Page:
Touring – reviewed at New Victoria Theatre, Woking
Fame is the original high school musical drama. The story about a group of wannabe New York performers became an instant success with audiences after the 1980 film, and various incarnations including TV series and musical performances were spawned. Fame the Musical, developed by David De Silva, is currently touring again to celebrate its 30th anniversary before a stint in the West End next year.
Fame the Musical follows the lives and struggles of students attending the New York High School of Performing Arts. It is a real-life, non-sugar-coated version of being a young adult and facing issues, including substance abuse, sexuality and self-worth.
From the opening number to the very last moment of toe-tapping brilliance, Nick Winston’s production screams energy and vibrancy. The entire show is a well choreographed, lively machine that, although being set in the 80s, feels fresh, relevant and energetic.
The energy comes from the outstanding young cast which delivers every moment with enthusiasm and precision. Molly McGuire is loveable and quirky as she falls in love with Nick (Keith Jack) the TV actor, wanting to move to more serious roles. Both performers provide beautiful vocals, especially during ‘Let’s Play a Love Scene’ in which Molly shines. The pair complement each other wonderfully and present a sweet romantic arc.
Hayley Johnston brings humour and heart to the show, with bubbly Mabel earning laughs throughout and showing off her killer, powerful vocals in ‘Mabel’s Prayer’.
Jorgie Porter shows off her well-honed dance skills as Iris who falls for Tyrone (Jamal Crawford), an equally exquisite dancer who gave a standout performance with Dancing on the Sidewalk. Tyrone also has a storyline with teacher Miss Sherman (Mica Paris) as she realises he is illiterate and tries to inspire him to work on himself. The pair are realistically at odds with one another as their heightened tensions come to a boil with Mica Paris’ effortlessly stunning rendition of These Are My Children.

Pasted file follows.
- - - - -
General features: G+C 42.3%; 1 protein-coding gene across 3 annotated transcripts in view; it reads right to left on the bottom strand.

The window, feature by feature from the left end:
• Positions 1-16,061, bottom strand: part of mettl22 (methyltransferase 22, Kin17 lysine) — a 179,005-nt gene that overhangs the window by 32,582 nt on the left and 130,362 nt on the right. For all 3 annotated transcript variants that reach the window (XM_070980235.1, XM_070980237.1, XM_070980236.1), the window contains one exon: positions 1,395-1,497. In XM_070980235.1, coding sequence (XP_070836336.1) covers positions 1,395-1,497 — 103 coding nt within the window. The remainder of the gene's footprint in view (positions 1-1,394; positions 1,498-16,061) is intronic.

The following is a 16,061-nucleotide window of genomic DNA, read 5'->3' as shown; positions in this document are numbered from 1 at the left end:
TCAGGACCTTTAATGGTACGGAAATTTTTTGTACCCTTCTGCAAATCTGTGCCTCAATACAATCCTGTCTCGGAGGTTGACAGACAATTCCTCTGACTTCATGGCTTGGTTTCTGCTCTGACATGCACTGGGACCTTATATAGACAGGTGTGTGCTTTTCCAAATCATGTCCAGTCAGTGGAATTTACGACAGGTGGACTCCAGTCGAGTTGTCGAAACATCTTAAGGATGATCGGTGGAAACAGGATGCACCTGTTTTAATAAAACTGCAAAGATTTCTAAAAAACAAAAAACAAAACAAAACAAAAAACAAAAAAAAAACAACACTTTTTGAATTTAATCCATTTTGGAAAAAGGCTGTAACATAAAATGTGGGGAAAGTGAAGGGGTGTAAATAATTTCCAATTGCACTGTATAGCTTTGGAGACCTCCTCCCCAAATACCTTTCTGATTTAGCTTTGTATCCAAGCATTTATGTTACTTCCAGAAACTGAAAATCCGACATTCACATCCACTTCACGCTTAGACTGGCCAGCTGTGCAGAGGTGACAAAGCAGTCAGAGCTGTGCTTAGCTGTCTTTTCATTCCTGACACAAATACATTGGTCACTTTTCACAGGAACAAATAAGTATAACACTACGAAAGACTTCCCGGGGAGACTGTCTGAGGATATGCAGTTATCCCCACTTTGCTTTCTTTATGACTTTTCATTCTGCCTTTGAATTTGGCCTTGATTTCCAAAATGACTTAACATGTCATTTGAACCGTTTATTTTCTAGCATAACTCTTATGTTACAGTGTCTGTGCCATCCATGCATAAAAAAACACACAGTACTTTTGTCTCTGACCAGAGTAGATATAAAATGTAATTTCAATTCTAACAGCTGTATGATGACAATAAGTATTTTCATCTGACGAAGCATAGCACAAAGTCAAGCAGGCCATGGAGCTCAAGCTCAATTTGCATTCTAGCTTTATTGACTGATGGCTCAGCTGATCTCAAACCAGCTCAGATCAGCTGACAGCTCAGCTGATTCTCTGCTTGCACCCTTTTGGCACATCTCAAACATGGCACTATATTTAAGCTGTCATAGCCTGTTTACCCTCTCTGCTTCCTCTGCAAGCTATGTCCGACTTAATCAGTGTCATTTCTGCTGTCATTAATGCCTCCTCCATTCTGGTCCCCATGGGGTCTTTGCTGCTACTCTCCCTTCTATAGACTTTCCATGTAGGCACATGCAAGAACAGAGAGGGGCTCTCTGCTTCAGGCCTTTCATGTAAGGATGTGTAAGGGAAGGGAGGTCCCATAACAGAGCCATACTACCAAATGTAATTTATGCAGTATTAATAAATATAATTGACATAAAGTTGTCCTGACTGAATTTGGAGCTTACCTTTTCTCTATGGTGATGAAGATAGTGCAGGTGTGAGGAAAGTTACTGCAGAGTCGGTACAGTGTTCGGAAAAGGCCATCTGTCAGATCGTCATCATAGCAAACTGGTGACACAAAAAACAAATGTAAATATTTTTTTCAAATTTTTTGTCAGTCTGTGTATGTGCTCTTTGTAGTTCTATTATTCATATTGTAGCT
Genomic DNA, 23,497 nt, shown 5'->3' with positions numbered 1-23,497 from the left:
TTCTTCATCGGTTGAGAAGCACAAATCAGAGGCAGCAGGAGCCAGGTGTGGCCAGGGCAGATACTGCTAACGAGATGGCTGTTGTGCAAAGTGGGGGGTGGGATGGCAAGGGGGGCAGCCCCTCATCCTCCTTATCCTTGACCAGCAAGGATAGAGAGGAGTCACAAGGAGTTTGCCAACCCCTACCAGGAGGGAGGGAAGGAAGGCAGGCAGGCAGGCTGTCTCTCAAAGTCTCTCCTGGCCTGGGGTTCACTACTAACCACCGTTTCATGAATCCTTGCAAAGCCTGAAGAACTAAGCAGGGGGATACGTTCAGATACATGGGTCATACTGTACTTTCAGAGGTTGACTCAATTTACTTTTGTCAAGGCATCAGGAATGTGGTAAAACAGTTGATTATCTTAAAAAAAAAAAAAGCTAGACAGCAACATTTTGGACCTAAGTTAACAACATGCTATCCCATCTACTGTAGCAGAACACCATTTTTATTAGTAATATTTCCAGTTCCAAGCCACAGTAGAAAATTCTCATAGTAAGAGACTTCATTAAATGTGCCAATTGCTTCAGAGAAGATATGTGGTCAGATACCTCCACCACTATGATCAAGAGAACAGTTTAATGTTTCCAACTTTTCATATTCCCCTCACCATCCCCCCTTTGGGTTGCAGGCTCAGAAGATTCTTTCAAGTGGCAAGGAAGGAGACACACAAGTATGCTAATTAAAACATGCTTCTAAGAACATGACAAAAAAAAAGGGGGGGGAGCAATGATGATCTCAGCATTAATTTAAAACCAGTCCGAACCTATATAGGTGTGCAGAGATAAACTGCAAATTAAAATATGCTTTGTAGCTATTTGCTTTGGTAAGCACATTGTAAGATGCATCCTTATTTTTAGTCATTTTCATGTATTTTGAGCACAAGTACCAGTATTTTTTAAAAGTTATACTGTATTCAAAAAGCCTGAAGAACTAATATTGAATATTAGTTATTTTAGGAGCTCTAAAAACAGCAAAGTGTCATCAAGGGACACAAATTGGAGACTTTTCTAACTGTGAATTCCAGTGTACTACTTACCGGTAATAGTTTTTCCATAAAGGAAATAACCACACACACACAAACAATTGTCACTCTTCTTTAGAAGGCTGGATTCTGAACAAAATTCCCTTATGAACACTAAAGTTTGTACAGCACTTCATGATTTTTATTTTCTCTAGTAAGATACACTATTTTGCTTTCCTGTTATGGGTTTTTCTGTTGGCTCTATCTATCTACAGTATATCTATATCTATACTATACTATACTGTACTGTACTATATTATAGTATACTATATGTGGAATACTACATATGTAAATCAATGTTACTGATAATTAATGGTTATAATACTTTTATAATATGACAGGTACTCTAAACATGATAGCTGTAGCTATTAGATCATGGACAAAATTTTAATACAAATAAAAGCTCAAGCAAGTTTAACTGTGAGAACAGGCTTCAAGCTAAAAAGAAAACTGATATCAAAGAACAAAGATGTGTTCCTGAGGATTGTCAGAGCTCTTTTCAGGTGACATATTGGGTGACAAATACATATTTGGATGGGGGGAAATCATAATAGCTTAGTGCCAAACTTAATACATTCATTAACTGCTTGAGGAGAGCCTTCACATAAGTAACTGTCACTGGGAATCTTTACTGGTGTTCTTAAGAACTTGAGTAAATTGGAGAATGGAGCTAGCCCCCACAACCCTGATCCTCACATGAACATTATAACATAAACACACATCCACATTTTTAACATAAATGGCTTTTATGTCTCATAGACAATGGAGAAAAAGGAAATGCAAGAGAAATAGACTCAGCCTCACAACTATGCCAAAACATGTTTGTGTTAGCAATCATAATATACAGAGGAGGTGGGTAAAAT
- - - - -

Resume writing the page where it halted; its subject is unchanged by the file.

Mention must also go to the fantastic actor-musicians who are present on stage throughout and bring a natural, realistic feel to the show and transport us to a frenetic performing arts school- Alexander Zane is a standout of the group.
The real star of the show is undoubtedly, Stephanie Rojas who gives a fiery performance as Carmen, the Latina who longs for fame. Stephanie is everything Carmen should be with her transition from a larger than life girl in There She Goes/Fame, to a broken woman in the devastating In LA supplying a supremely moving storyline. Stellar vocals and superb acting make Stephanie’s performance a must see and should be required viewing for any budding performers.
On top of the impressive performances, Prema Mehta’s lighting is extremely atmospheric from the opening scene which dazzles the audience to attention and sets the tone for an exhilarating show. Particularly clever is the use of light tones, for example in Carmen’s emotional climax during act 2, she is bathed in cool, stark light whilst her counterpart Schlomo (played touchingly by Simon Anthony) is lit in a warm tone. These subtle details are part of what makes this is production of Fame superior.
Whilst there are a number of stereotypes and other than a couple of the main characters, not much character development, this show is raw and pure storytelling, told by a supremely talented cast. Helped by Morgan Large’s set, the focus of this production is purely on no gimmick talent, so, if you want to see skilled performers and hear highly catchy songs then Nick Winston’s production of Fame is the show for you- don’t miss it!
Fame runs at the New Victoria Theatre until October 5th before continuing it’s tour and heading to the Peacock Theatre next year.
photo credit: Tristram Kenton